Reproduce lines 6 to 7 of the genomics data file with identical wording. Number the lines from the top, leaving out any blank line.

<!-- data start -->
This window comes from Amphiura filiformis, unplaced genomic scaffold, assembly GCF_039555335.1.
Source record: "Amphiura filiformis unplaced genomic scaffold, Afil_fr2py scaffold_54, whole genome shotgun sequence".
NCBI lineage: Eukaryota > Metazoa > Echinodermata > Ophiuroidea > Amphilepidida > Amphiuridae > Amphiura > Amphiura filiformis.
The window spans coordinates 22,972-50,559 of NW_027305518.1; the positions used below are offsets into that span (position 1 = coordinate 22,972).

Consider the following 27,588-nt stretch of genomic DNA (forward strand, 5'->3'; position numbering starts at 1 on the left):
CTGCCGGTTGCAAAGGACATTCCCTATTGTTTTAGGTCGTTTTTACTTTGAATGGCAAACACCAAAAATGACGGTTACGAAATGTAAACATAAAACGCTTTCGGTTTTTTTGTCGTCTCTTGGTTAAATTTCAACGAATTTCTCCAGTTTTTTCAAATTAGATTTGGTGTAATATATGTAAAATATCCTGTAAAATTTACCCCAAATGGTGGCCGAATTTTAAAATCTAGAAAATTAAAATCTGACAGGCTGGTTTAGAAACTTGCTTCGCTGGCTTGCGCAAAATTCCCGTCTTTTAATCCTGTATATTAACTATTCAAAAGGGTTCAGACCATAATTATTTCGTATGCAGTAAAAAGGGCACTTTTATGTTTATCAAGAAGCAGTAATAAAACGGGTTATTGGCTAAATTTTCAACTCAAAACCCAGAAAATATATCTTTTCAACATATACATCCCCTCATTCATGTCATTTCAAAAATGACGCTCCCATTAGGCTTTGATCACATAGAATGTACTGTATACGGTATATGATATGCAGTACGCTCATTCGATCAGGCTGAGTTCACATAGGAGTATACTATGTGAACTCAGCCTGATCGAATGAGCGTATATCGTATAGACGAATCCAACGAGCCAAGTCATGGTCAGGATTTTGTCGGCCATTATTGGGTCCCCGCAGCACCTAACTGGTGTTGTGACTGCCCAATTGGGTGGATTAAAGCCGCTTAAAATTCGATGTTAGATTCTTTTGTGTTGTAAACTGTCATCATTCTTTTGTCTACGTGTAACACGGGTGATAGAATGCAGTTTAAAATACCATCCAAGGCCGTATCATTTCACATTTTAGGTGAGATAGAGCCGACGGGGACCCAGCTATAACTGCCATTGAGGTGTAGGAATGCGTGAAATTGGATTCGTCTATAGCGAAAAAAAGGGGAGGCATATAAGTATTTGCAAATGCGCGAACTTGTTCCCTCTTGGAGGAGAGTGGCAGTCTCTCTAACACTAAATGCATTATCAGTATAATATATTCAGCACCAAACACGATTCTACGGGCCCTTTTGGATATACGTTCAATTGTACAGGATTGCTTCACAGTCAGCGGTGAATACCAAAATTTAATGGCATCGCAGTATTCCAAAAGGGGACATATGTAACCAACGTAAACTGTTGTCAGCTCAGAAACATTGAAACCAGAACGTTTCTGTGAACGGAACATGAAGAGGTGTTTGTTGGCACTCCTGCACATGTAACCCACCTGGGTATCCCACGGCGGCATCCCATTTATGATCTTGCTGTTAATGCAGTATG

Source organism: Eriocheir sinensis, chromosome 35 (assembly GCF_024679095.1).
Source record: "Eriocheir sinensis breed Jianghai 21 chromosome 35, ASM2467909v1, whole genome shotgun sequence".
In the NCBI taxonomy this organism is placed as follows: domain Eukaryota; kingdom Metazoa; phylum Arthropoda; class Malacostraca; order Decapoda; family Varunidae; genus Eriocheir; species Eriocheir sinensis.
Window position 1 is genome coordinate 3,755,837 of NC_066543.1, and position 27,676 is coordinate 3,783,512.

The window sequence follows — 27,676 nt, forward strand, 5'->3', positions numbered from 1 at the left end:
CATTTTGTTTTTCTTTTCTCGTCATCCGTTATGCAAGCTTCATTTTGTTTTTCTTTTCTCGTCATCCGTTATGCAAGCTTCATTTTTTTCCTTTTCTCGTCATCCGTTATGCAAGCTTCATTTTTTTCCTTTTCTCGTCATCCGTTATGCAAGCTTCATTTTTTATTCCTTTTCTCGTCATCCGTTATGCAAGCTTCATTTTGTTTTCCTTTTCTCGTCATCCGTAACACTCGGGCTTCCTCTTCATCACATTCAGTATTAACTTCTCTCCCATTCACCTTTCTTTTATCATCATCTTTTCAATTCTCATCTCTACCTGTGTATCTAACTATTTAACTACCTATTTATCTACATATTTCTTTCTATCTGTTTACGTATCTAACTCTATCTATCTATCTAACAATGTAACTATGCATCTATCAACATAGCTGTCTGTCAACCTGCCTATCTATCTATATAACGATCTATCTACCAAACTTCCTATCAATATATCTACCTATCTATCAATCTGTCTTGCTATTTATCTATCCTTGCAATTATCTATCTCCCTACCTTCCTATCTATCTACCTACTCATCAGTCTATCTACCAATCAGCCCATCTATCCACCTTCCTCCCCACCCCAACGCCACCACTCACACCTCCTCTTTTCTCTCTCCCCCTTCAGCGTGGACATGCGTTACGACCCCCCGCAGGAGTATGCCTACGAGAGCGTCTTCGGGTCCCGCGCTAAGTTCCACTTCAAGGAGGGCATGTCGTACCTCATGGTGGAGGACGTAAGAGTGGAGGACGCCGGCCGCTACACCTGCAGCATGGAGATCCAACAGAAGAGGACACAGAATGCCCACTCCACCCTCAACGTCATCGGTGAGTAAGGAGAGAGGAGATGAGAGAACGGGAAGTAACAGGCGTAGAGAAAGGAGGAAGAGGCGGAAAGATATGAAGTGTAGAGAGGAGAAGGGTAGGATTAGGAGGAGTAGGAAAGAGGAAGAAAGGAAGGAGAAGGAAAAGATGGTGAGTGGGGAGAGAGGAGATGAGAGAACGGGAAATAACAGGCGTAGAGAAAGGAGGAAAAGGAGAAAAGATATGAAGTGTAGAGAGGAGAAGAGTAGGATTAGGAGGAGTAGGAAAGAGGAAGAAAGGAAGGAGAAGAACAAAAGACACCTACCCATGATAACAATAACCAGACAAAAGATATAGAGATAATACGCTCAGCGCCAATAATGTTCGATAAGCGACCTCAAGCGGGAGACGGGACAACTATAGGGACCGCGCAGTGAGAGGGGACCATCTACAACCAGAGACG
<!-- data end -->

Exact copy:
CTGCCGGTTGCAAAGGACATTCCCTATTGTTTTAGGTCGTTTTTACTTTGAATGGCAAACACCAAAAATGACGGTTACGAAATGTAAACATAAAACGCTTTCGGTTTTTTTGTCGTCTCTTGGTTAAATTTCAACGAATTTCTCCAGTTTTTTCAAATTAGATTTGGTGTAATATATGTAAAATATCCTGTAAAATTTACCCCAAATGGTGGCCGAATTTTAAAATCTAGAAAATTAAAATCTGACAGGCTGGTTTAGAAACTTGCTTCGCTGGCTTGCGCAAAATTCCCGTCTTTTAATCCTGTATATTAACTATTCAAAAGGGTTCAGACCATAATTATTTCGTATGCAGTAAAAAGGGCACTTTTATGTTTATCAAGAAGCAGTAATAAAACGGGTTATTGGCTAAATTTTCAACTCAAAACCCAGAAAATATATCTTTTCAACATATACATCCCCTCATTCATGTCATTTCAAAAATGACGCTCCCATTAGGCTTTGATCACATAGAATGTACTGTATACGGTATATGATATGCAGTACGCTCATTCGATCAGGCTGAGTTCACATAGGAGTATACTATGTGAACTCAGCCTGATCGAATGAGCGTATATCGTATAGACGAATCCAACGAGCCAAGTCATGGTCAGGATTTTGTCGGCCATTATTGGGTCCCCGCAGCACCTAACTGGTGTTGTGACTGCCCAATTGGGTGGATTAAAGCCGCTTAAAATTCGATGTTAGATTCTTTTGTGTTGTAAACTGTCATCATTCTTTTGTCTACGTGTAACACGGGTGATAGAATGCAGTTTAAAATACCATCCAAGGCCGTATCATTTCACATTTTAGGTGAGATAGAGCCGACGGGGACCCAGCTATAACTGCCATTGAGGTGTAGGAATGCGTGAAATTGGATTCGTCTATAGCGAAAAAAAGGGGAGGCATATAAGTATTTGCAAATGCGCGAACTTGTTCCCTCTTGGAGGAGAGTGGCAGTCTCTCTAACACTAAATGCATTATCAGTATAATATATTCAGCACCAAACACGATTCTACGGGCCCTTTTGGATATACGTTCAATTGTACAGGATTGCTTCACAGTCAGCGGTGAATACCAAAATTTAATGGCATCGCAGTATTCCAAAAGGGGACATATGTAACCAACGTAAACTGTTGTCAGCTCAGAAACATTGAAACCAGAACGTTTCTGTGAACGGAACATGAAGAGGTGTTTGTTGGCACTCCTGCACATGTAACCCACCTGGGTATCCCACGGCGGCATCCCATTTATGATCTTGCTGTTAATGCAGTATG

Source organism: Eriocheir sinensis, chromosome 35 (assembly GCF_024679095.1).